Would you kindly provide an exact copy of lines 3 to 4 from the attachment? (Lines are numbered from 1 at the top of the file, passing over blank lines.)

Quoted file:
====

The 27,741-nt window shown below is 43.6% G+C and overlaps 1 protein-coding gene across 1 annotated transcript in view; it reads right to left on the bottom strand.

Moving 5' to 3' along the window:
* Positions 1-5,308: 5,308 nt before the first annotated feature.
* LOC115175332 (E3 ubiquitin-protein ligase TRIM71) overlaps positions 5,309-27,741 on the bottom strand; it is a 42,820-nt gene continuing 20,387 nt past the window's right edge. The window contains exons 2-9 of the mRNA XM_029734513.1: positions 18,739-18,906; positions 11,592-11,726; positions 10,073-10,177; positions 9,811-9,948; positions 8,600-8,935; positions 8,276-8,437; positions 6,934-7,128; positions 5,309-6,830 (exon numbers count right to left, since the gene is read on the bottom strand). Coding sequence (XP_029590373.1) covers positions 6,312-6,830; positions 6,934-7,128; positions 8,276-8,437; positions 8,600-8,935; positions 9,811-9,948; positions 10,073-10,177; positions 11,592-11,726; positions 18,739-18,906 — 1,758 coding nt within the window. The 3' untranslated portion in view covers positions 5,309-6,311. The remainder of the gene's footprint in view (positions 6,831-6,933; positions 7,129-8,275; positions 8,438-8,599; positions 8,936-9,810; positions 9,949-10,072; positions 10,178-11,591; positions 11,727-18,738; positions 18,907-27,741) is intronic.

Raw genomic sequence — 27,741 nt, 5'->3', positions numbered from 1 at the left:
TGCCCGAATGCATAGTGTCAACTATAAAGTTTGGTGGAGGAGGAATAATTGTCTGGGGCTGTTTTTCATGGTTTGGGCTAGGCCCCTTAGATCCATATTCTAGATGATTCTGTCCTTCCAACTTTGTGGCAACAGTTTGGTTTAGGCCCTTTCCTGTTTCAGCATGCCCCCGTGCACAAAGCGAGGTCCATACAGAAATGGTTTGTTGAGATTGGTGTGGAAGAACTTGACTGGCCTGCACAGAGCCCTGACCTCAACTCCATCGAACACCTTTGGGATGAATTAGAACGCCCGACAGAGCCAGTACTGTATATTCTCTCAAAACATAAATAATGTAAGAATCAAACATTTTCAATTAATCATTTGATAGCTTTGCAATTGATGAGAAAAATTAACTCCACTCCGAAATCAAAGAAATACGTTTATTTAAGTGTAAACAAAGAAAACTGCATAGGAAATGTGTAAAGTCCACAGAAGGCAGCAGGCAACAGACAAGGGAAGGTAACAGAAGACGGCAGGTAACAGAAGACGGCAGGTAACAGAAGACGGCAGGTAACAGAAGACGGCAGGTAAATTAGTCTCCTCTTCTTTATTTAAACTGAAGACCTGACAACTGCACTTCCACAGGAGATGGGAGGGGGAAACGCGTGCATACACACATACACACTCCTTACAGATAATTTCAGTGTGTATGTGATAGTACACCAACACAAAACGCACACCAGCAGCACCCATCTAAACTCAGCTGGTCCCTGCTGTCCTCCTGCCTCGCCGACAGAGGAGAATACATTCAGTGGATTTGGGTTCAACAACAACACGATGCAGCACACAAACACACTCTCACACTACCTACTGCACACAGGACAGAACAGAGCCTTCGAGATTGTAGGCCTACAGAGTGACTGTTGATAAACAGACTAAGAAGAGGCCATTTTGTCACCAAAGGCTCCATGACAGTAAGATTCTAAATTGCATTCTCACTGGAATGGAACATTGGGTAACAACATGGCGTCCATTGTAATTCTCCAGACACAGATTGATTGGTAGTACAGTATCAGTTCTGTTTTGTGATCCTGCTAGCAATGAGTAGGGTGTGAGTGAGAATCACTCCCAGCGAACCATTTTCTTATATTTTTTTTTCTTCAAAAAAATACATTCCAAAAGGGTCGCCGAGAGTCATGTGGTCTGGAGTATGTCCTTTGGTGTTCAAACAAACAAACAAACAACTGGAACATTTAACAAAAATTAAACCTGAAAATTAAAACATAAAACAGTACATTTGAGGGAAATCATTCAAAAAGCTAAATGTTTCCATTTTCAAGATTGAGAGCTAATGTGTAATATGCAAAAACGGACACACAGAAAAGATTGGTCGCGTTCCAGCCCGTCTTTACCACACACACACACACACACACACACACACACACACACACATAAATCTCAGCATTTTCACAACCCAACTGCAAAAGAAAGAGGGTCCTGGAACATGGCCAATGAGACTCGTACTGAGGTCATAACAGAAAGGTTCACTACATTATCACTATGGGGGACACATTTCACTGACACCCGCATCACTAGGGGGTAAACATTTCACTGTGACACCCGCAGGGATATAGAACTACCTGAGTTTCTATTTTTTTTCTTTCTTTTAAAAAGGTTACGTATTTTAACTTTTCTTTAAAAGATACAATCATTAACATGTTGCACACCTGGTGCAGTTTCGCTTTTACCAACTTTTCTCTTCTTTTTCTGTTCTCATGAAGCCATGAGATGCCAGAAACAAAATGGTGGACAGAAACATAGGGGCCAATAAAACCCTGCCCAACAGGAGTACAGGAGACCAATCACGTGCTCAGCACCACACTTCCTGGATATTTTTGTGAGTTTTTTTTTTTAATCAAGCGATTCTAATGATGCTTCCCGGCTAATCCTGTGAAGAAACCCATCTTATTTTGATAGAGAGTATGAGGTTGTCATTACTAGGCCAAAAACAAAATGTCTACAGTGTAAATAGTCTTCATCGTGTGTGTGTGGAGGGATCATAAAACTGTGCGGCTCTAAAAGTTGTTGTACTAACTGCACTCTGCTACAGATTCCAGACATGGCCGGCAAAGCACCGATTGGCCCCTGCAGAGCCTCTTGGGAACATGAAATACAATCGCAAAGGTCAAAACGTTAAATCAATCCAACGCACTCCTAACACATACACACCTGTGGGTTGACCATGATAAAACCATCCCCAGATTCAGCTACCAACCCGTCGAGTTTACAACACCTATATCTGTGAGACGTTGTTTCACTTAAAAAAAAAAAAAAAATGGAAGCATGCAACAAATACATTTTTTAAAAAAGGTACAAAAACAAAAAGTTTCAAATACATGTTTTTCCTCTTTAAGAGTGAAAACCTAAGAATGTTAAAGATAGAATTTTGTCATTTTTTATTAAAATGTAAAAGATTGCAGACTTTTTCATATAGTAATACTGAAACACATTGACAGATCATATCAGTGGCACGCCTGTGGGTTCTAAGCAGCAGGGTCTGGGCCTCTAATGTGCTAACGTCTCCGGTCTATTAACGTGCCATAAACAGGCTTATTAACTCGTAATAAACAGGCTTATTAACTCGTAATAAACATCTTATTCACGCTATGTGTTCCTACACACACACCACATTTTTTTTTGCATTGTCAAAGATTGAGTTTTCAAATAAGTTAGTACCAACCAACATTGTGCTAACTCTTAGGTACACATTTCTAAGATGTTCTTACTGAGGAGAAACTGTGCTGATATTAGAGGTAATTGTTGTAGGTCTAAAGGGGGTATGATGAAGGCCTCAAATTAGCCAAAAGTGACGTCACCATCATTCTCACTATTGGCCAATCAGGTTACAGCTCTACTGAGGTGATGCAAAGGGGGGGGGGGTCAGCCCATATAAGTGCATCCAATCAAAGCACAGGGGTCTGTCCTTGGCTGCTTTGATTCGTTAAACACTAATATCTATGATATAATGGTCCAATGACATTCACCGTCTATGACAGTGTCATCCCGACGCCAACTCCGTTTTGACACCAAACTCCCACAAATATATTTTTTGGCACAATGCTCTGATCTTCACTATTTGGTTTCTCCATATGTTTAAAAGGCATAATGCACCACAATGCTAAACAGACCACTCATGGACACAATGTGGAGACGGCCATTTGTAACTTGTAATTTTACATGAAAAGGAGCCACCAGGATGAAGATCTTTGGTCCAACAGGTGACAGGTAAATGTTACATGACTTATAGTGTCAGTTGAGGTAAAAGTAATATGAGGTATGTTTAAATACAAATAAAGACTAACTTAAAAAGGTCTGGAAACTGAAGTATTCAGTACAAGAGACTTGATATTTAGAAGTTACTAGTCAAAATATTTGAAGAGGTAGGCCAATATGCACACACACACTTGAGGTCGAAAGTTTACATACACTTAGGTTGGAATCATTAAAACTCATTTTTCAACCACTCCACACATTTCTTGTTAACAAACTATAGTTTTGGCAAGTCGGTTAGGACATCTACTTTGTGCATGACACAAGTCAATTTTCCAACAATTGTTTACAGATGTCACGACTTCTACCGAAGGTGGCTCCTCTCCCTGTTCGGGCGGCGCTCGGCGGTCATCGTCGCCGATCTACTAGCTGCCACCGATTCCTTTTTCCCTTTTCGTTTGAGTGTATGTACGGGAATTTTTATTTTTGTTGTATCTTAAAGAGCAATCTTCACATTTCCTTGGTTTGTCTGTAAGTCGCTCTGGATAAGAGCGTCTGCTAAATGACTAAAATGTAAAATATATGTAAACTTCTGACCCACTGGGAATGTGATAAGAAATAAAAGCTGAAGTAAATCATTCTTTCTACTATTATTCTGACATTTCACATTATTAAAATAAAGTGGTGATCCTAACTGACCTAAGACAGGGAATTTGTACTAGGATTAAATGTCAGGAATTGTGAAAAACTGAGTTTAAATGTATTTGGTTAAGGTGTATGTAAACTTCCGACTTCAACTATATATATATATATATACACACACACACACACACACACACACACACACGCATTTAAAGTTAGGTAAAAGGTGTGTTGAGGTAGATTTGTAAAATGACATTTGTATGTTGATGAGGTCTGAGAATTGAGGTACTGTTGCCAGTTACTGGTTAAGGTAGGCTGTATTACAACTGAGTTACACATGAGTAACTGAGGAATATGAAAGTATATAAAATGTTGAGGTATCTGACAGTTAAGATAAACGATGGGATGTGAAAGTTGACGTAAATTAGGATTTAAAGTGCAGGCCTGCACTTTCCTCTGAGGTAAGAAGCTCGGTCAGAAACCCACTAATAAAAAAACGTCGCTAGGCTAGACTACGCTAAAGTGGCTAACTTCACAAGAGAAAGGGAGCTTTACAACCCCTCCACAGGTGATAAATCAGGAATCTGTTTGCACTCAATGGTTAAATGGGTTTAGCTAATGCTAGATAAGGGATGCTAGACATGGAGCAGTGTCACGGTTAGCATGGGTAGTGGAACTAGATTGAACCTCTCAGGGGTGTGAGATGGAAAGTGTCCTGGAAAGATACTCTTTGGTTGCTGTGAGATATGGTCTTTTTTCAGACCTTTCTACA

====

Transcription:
* Positions 1-5,308: 5,308 nt before the first annotated feature.
* LOC115175332 (E3 ubiquitin-protein ligase TRIM71) overlaps positions 5,309-27,741 on the bottom strand; it is a 42,820-nt gene continuing 20,387 nt past the window's right edge. The window contains exons 2-9 of the mRNA XM_029734513.1: positions 18,739-18,906; positions 11,592-11,726; positions 10,073-10,177; positions 9,811-9,948; positions 8,600-8,935; positions 8,276-8,437; positions 6,934-7,128; positions 5,309-6,830 (exon numbers count right to left, since the gene is read on the bottom strand). Coding sequence (XP_029590373.1) covers positions 6,312-6,830; positions 6,934-7,128; positions 8,276-8,437; positions 8,600-8,935; positions 9,811-9,948; positions 10,073-10,177; positions 11,592-11,726; positions 18,739-18,906 — 1,758 coding nt within the window. The 3' untranslated portion in view covers positions 5,309-6,311. The remainder of the gene's footprint in view (positions 6,831-6,933; positions 7,129-8,275; positions 8,438-8,599; positions 8,936-9,810; positions 9,949-10,072; positions 10,178-11,591; positions 11,727-18,738; positions 18,907-27,741) is intronic.